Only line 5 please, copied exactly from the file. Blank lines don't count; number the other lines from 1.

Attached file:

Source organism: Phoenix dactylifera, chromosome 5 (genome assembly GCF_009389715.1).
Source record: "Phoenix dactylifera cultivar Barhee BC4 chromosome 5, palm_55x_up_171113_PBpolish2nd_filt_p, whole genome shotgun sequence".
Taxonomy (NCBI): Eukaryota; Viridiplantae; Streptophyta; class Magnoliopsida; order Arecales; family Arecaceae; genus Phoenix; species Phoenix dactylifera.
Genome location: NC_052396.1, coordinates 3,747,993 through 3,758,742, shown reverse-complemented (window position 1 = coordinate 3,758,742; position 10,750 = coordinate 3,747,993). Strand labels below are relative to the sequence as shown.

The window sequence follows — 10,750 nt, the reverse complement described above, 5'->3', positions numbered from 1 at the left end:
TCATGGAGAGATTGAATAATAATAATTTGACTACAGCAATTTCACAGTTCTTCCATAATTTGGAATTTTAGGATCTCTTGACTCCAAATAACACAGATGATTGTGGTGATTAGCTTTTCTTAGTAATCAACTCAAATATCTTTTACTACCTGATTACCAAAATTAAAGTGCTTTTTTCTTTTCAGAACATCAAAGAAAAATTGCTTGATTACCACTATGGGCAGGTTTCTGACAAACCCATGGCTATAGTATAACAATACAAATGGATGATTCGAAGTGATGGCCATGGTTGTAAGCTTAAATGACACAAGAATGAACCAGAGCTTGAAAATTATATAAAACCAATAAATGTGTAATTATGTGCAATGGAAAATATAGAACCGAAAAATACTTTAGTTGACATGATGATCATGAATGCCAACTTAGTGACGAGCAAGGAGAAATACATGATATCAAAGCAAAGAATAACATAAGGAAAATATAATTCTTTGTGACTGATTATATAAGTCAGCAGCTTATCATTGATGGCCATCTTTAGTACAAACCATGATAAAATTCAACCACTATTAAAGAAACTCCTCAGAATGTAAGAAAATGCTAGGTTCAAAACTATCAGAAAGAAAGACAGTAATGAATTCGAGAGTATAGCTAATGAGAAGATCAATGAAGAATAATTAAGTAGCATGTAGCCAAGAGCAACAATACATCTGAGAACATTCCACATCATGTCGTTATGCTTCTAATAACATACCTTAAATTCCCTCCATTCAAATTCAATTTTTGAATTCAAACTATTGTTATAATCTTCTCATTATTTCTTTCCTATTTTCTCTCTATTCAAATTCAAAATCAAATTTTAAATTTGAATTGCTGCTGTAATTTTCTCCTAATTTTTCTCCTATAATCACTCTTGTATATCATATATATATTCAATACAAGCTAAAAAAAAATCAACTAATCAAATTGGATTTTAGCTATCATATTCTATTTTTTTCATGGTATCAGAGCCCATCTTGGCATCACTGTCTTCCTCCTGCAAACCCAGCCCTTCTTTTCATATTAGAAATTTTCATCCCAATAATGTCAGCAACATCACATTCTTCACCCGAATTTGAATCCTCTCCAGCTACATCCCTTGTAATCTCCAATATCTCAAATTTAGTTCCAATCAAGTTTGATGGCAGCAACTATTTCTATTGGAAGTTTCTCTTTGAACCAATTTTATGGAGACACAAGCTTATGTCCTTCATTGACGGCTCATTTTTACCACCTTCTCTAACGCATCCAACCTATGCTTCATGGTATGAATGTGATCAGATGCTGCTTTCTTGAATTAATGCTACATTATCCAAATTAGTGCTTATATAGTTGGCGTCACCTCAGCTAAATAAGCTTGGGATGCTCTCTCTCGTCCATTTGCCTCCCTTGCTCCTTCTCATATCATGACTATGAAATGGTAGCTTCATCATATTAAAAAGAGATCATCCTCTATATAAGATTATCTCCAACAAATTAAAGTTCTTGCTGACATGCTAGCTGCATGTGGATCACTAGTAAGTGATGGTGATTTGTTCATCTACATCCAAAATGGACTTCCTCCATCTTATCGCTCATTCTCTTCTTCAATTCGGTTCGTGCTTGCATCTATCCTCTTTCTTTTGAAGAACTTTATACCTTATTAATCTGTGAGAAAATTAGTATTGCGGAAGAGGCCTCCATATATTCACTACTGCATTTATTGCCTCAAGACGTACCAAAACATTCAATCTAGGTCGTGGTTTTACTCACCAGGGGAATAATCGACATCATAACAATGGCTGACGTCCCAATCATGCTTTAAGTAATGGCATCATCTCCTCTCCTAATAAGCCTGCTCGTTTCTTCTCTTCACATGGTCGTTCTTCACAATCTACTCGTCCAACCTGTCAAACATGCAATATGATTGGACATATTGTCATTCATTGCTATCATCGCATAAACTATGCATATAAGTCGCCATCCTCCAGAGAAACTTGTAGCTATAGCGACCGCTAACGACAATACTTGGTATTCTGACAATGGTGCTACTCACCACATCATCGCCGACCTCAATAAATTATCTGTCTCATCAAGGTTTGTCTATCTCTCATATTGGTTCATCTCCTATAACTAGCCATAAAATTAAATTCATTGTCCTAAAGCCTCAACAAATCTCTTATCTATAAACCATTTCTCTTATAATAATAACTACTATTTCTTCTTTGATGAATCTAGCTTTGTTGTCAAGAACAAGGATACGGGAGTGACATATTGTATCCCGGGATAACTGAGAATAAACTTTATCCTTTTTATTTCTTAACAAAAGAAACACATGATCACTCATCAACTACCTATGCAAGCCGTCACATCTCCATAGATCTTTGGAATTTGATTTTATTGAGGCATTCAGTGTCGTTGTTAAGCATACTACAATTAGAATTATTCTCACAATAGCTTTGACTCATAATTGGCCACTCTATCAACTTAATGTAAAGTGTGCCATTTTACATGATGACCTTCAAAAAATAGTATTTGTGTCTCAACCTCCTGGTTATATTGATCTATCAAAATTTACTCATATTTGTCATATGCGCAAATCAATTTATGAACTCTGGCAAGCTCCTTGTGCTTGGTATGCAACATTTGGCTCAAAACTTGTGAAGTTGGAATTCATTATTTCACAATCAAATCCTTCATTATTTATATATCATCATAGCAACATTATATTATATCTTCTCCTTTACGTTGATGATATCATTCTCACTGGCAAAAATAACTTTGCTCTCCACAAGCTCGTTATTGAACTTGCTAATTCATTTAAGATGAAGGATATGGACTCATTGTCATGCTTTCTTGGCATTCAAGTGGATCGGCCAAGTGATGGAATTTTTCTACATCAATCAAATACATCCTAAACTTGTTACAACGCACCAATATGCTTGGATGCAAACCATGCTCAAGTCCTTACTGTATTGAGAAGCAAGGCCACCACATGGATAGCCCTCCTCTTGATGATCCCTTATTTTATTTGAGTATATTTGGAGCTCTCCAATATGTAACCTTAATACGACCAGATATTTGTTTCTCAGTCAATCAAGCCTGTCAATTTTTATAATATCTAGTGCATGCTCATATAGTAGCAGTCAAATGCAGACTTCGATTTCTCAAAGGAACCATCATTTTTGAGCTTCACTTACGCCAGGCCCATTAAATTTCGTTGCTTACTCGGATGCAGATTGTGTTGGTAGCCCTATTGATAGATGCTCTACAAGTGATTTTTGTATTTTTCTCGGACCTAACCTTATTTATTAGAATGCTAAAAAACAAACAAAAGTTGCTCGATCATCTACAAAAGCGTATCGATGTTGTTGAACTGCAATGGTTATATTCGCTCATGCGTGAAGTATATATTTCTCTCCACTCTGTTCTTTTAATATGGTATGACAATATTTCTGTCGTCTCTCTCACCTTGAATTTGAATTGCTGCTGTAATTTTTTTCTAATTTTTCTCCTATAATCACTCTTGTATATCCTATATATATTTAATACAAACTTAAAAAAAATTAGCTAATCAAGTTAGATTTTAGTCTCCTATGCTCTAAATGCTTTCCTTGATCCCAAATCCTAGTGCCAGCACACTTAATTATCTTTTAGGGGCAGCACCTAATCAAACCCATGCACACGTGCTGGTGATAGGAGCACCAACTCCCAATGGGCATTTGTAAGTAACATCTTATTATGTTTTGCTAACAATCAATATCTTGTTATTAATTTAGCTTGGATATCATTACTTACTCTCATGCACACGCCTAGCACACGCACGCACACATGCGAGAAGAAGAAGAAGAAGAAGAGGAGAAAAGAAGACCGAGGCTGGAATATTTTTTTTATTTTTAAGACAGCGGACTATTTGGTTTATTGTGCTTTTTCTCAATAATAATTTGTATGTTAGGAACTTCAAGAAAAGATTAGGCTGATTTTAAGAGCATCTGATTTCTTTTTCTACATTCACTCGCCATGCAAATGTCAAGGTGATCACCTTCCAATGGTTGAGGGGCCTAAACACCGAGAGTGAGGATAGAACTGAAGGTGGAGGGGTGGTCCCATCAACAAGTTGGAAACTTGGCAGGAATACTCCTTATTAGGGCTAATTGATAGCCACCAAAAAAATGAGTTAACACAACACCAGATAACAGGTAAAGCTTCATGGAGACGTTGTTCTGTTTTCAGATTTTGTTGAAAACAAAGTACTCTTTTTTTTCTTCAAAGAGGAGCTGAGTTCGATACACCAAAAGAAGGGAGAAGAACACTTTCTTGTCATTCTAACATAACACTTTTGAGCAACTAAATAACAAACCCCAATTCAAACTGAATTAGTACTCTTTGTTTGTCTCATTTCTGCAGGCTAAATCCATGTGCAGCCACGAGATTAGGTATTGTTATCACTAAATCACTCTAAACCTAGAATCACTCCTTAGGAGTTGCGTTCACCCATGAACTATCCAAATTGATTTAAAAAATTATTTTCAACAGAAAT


The window sequence follows — 10,750 nt, the reverse complement described above, 5'->3', positions numbered from 1 at the left end: